The plant leaves were obtained in large quantities and left to dry at room temperature for two days after which they were dried in an oven at 35 – 400 C for 36 hrs. After that some of the leaves were ground into a coarse powder. The powdered leaves were kept in an air-tight glass container and stored in a dry place. 100g of the powder was subjected to Soxhlet extraction for 20 hrs at 50 – 550 C. The extract was concentrated and dried under vacuum. The percentage yield of the 100 g powdered leaves of
Pharmacological evaluation for diuretic Activity
In this experiment, the animals were randomly divided into five groups of five rats. Acetazolamide and Frusemide were the standard drugs used to screen the effects of the extract for the diuretic studies. Both male and female albino rats (wistar strain) were fasted overnight prior to test and screened for diuretic activities using the ethanol extract dissolved in normal saline. The first and second groups were given 50 and 100mg/kg of the ethanol extract, third group Frusemide 5mg/kg, fourth group Acetazolamide 5mg/kg, and the fifth group 2ml of normal saline. Immediately after administration, all were paired and kept in a quiet room to avoid unnecessary disturbance inside different metabolic cages capable of collecting their urine in a graduated cylinder free from faecal contamination. The output of the urine was measured for 24hours at 3hrs interval and route of administration of saline, frusemide, acetazolamide and extract was oral. At the end of the 24 hours the urine excreted was pooled in each group and an aliquot taken for estimation of Na+, K+, Cl-, HCO3 - contents and pH expressed as mmol/litre.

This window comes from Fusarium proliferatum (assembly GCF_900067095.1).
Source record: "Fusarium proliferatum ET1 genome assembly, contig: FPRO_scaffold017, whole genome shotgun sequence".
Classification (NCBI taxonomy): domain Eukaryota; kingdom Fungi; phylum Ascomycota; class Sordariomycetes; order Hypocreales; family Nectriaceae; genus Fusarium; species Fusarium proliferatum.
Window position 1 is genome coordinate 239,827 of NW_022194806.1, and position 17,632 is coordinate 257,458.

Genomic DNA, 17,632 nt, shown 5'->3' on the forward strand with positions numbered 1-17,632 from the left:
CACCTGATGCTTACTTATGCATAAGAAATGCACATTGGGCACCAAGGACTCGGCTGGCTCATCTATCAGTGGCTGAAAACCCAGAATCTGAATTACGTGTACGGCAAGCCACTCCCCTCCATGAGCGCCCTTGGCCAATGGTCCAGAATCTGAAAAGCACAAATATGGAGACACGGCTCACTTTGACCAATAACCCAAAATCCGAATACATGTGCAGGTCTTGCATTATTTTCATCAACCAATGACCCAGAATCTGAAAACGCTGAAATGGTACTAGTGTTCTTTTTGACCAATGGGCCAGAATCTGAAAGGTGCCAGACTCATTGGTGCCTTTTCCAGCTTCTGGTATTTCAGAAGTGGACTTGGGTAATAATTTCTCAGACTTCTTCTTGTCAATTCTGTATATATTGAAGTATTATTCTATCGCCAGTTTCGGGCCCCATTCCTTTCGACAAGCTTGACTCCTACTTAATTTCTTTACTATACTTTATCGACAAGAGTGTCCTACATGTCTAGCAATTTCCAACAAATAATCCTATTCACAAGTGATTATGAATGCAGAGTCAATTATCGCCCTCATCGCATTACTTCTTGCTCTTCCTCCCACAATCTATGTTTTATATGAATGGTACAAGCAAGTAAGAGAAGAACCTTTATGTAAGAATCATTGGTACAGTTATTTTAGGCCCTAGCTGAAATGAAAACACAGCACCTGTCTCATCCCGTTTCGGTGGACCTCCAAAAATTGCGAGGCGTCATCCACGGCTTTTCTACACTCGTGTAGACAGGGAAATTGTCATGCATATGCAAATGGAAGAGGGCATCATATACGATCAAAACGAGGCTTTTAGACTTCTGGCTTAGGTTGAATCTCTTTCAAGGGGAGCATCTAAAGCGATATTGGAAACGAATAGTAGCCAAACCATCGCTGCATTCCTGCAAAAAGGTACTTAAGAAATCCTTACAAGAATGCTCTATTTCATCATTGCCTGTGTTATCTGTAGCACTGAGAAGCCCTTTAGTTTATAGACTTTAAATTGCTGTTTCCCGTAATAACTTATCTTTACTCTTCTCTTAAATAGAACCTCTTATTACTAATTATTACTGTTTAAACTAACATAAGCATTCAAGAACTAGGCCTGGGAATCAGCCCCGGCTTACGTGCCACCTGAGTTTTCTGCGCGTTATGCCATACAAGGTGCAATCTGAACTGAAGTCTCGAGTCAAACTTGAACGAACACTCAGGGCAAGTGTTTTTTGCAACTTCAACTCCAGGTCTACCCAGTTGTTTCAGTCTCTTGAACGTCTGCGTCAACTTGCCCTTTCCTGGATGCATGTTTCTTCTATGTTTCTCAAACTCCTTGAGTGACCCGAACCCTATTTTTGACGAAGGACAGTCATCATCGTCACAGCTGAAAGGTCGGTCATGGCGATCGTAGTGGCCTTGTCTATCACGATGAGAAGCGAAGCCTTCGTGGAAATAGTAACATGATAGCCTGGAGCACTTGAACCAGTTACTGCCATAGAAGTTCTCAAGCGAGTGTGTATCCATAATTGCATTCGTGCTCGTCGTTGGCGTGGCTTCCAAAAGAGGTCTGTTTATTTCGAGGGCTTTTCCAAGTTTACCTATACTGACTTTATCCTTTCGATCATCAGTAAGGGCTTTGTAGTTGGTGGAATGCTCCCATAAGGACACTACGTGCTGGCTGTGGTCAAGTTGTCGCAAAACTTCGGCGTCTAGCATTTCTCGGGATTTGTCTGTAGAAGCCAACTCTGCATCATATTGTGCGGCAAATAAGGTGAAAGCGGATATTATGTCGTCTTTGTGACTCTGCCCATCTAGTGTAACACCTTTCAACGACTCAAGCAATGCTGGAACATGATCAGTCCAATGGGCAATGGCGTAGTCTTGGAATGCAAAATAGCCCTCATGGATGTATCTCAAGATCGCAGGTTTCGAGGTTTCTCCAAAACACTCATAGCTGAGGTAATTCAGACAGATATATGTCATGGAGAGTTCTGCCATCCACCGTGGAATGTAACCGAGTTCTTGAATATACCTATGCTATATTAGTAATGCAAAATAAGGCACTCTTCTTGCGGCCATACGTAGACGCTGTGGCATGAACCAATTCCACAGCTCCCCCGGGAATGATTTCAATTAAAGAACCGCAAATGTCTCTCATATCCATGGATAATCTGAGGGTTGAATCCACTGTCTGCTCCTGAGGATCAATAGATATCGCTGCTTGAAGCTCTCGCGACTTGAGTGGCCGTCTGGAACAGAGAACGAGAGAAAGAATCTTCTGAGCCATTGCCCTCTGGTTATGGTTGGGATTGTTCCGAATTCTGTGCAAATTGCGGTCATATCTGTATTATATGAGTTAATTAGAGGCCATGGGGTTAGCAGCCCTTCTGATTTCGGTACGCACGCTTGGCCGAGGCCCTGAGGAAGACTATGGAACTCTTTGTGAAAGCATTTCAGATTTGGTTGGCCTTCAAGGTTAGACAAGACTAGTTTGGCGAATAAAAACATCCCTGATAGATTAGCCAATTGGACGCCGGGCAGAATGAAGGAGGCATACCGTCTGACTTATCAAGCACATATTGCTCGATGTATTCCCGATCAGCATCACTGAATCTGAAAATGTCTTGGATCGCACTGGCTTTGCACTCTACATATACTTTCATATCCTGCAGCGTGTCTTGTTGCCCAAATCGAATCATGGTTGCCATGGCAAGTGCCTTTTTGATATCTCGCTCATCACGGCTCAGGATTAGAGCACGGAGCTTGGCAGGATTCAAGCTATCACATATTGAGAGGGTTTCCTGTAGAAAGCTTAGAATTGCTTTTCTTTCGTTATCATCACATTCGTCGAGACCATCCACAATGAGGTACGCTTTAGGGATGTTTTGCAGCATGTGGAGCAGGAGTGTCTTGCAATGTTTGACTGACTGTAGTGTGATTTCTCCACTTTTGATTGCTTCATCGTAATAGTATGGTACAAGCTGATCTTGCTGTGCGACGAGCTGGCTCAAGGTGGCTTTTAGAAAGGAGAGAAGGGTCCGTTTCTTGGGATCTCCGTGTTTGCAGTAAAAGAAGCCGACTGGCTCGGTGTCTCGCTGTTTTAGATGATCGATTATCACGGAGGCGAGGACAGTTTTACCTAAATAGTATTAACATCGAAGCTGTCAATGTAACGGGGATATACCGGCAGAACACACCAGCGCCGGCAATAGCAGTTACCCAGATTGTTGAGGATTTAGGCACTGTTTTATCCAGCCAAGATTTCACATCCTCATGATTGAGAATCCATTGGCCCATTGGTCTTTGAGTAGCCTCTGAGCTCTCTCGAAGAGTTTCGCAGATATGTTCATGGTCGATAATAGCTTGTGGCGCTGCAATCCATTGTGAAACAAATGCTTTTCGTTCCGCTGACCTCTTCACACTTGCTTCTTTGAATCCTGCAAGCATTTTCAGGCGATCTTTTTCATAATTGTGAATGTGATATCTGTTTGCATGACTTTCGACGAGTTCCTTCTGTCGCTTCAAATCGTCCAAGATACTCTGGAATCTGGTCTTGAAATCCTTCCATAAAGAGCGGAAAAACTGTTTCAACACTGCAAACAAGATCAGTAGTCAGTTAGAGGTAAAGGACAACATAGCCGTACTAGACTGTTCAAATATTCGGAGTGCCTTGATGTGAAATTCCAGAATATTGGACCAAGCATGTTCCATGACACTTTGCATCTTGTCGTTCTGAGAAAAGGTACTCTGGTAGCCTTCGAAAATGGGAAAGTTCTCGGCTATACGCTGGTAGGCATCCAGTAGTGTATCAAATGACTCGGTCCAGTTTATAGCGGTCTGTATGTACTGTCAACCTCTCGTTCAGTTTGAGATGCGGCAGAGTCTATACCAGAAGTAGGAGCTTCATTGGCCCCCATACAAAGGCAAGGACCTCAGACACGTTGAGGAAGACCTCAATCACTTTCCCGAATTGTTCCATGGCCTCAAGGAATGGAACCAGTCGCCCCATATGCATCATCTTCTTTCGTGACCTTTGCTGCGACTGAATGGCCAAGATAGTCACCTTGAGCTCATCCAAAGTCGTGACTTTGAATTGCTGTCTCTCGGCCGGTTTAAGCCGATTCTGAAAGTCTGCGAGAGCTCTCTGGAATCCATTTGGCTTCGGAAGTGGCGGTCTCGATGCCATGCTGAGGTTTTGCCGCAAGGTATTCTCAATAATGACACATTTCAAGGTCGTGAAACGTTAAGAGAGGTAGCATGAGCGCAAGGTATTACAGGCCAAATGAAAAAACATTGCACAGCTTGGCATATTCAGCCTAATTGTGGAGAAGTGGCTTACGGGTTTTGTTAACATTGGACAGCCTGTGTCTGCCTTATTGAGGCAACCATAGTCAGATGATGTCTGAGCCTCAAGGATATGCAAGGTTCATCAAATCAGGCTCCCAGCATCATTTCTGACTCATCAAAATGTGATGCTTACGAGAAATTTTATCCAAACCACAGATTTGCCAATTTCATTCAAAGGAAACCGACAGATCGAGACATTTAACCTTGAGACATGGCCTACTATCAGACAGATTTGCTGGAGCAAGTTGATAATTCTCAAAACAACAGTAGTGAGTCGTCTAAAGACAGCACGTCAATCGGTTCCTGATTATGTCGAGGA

Results are expressed as mean ± S.E.M. Statistical differences were analyzed using student’s t-test where P< 0.05 was considered significant. SPSS version 15 software program was used.